The commercial photographic firm of Stewart Bale Ltd were commissioned to take this photograph by Reece & Sons Ltd, from their principal offices in Hawke Street, off Brownlow Hill, Liverpool. Stewart Bale was an important firm of Liverpool based photographers who could command significant commissions, which says something about the status of Reece’s. Read more…

Book sale bargains

3 January 2013 by Karen

A brightly coloured teaset

A divine Clarice Cliff ‘tea for two’ set from Age of Jazz.

As January is synonymous with sales and spring cleaning we thought we’d kill two birds with one stone and have a bit of a clear out in our book warehouse. So if you fancy bagging yourself a bargain then check out the offers on our online shop.

It’s an eclectic selection and there are some great books, my personal favourites being ‘When Time Began to Rant and Rage…’ which is a fab book of Irish figurative work and totally worth a fiver, Age of Jazz: British Arts Deco Ceramics as I’m a sucker for a deco teaset, and British Watercolours and Drawings from the Lady Lever’s collection.

If you’ve still not got a John Moores catalogue then now is the time to buy one as they’re reduced to £7.50. And if you buy it from the Walker shop you get the John Moores China version for free. Read more…

Capturing Liverpool Life

30 July 2012 by Lucy Johnson

Museum staff stood with the paintings on display at Liverpool Cathedral

 

Two paintings from the Walker Art Gallery’s collections have gone on display at Liverpool Cathedral. ‘St John’s Market, Liverpool – Saturday Morning’ and ‘Bold Street from Waterloo Place’ by Charles Trevor Prescott give an insight into everyday life in Liverpool at the end of the 19th century. The lively scene of Bold Street is instantly recognisable and shows the transport and fashion of the time. The bustling stalls in St John’s depict a thriving market. Read more…

Wild Planet at World Museum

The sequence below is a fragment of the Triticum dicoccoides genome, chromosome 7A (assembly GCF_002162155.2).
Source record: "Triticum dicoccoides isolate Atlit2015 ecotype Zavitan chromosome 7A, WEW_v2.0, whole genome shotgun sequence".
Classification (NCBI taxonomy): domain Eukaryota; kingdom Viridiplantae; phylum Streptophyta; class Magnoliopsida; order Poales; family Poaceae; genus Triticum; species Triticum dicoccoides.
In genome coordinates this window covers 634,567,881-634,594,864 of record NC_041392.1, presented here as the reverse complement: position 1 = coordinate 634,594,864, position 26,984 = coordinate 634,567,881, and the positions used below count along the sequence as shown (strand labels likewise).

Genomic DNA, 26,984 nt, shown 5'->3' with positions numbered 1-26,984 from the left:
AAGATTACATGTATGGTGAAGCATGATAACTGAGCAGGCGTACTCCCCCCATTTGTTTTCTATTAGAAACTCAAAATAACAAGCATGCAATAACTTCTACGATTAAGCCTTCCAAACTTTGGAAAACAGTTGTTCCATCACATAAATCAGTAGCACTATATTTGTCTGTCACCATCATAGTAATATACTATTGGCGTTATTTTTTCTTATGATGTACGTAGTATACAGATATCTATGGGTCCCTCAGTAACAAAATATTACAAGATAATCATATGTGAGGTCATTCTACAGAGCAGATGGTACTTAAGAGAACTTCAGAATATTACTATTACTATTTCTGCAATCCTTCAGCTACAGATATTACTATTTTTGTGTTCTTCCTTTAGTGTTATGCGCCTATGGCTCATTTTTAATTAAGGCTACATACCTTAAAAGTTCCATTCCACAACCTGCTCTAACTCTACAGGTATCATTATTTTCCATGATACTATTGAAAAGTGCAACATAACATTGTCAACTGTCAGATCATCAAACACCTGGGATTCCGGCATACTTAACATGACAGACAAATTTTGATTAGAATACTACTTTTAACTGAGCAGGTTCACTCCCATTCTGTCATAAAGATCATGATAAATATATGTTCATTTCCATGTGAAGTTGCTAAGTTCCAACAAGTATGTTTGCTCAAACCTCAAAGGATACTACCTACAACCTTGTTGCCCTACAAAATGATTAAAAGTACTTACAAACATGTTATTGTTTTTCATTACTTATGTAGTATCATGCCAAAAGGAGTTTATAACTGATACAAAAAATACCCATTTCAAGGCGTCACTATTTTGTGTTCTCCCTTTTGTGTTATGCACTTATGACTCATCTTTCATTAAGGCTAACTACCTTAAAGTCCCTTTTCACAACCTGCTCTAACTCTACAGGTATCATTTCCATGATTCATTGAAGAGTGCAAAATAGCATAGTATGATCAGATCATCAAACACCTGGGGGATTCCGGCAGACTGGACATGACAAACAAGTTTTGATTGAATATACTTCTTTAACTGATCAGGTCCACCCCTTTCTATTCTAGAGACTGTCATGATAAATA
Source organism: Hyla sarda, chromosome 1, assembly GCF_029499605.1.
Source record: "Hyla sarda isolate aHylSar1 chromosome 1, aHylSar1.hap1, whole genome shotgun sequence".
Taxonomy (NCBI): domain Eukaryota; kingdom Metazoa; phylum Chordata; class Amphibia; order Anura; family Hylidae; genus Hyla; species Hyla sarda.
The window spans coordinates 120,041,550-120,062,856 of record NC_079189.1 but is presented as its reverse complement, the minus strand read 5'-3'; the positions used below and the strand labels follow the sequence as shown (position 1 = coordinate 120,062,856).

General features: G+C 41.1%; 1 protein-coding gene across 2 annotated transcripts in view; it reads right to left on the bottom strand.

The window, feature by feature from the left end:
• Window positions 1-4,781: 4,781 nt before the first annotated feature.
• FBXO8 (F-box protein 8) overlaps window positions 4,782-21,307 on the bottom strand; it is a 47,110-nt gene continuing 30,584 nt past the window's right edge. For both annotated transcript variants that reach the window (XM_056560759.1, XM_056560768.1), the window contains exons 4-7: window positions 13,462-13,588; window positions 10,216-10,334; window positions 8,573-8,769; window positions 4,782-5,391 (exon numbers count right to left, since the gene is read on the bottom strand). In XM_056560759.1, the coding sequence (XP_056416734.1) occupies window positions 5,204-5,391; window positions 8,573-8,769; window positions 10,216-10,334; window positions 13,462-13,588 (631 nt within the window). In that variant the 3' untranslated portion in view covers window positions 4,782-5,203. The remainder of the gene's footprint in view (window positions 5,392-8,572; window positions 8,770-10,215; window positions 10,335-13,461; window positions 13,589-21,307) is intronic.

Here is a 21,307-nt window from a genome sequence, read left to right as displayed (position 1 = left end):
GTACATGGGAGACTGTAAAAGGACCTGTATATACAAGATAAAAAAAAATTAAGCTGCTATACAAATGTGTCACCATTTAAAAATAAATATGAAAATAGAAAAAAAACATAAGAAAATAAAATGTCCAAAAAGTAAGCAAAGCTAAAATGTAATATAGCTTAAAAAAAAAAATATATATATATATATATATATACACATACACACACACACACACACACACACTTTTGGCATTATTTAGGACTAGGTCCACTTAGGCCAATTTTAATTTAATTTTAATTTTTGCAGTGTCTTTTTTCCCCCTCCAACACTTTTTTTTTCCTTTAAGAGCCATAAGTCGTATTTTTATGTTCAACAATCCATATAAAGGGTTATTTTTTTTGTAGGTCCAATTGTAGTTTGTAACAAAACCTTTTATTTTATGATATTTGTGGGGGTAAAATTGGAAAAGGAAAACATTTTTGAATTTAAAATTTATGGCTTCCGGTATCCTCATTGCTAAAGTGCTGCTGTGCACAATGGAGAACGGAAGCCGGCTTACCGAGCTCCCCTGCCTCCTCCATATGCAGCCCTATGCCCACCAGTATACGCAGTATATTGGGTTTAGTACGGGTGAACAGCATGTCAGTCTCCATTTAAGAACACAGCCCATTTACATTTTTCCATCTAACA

25 July 2012 by Laura

Louise Beard is volunteering with the Marketing and Communications team at the moment. Last week we sent her out to see Wild Planet, the latest exhibition at World Museum (runs until 28 October). Here is what she made of it:


Photograph from exhibition

Rajan snorkelling © Jeff Yonover/ Wild Planet

I visited the rather wonderful Wild Planet exhibition at the World Museum today. I’m no wildlife fanatic or, indeed, photography fanatic and I like nature programmes as much as the next person. But I was bowled over by this collection of stellar images. Read more…

West African Donors to World Museum

19 April 2012 by Alison

Did you know that almost eighty Africans are known to have donated more than 500 objects to World Museum. Their donations helped to create one of the most important historical collections of African cultural artefacts in Britain.

A new display at World Museum shows photographic portraits of some of the West Africans who made donations to the museum between 1897 and 1916.

Most of them were taken by West African photographers. All the donors were friends or contacts of Arnold Ridyard, the steamship engineer who transported their gifts to Liverpool. Read more…

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We try to ensure that the information provided on our blog is accurate and that appropriate permissions to use images have been sought. The opinions in each blog are very much those of the individuals writing.